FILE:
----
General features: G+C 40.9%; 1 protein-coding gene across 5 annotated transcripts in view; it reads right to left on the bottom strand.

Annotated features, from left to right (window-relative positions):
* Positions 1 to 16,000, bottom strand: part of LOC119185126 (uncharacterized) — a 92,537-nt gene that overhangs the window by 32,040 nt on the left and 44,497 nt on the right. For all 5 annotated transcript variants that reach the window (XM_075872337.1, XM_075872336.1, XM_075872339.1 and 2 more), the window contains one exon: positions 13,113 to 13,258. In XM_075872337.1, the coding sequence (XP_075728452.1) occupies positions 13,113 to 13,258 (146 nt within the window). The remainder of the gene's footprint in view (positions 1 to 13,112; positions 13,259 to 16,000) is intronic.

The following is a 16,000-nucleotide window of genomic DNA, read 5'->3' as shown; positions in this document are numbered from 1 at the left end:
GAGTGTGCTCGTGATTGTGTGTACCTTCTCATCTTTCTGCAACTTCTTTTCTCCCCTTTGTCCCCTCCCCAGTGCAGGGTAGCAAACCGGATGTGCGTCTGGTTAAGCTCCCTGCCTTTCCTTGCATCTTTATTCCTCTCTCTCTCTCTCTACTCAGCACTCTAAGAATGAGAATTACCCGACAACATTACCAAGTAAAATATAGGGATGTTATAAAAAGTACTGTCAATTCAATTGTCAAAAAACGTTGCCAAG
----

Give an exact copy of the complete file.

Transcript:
General features: G+C 40.9%; 1 protein-coding gene across 5 annotated transcripts in view; it reads right to left on the bottom strand.

Annotated features, from left to right (window-relative positions):
* Positions 1 to 16,000, bottom strand: part of LOC119185126 (uncharacterized) — a 92,537-nt gene that overhangs the window by 32,040 nt on the left and 44,497 nt on the right. For all 5 annotated transcript variants that reach the window (XM_075872337.1, XM_075872336.1, XM_075872339.1 and 2 more), the window contains one exon: positions 13,113 to 13,258. In XM_075872337.1, the coding sequence (XP_075728452.1) occupies positions 13,113 to 13,258 (146 nt within the window). The remainder of the gene's footprint in view (positions 1 to 13,112; positions 13,259 to 16,000) is intronic.

The following is a 16,000-nucleotide window of genomic DNA, read 5'->3' as shown; positions in this document are numbered from 1 at the left end:
GAGTGTGCTCGTGATTGTGTGTACCTTCTCATCTTTCTGCAACTTCTTTTCTCCCCTTTGTCCCCTCCCCAGTGCAGGGTAGCAAACCGGATGTGCGTCTGGTTAAGCTCCCTGCCTTTCCTTGCATCTTTATTCCTCTCTCTCTCTCTCTACTCAGCACTCTAAGAATGAGAATTACCCGACAACATTACCAAGTAAAATATAGGGATGTTATAAAAAGTACTGTCAATTCAATTGTCAAAAAACGTTGCCAAG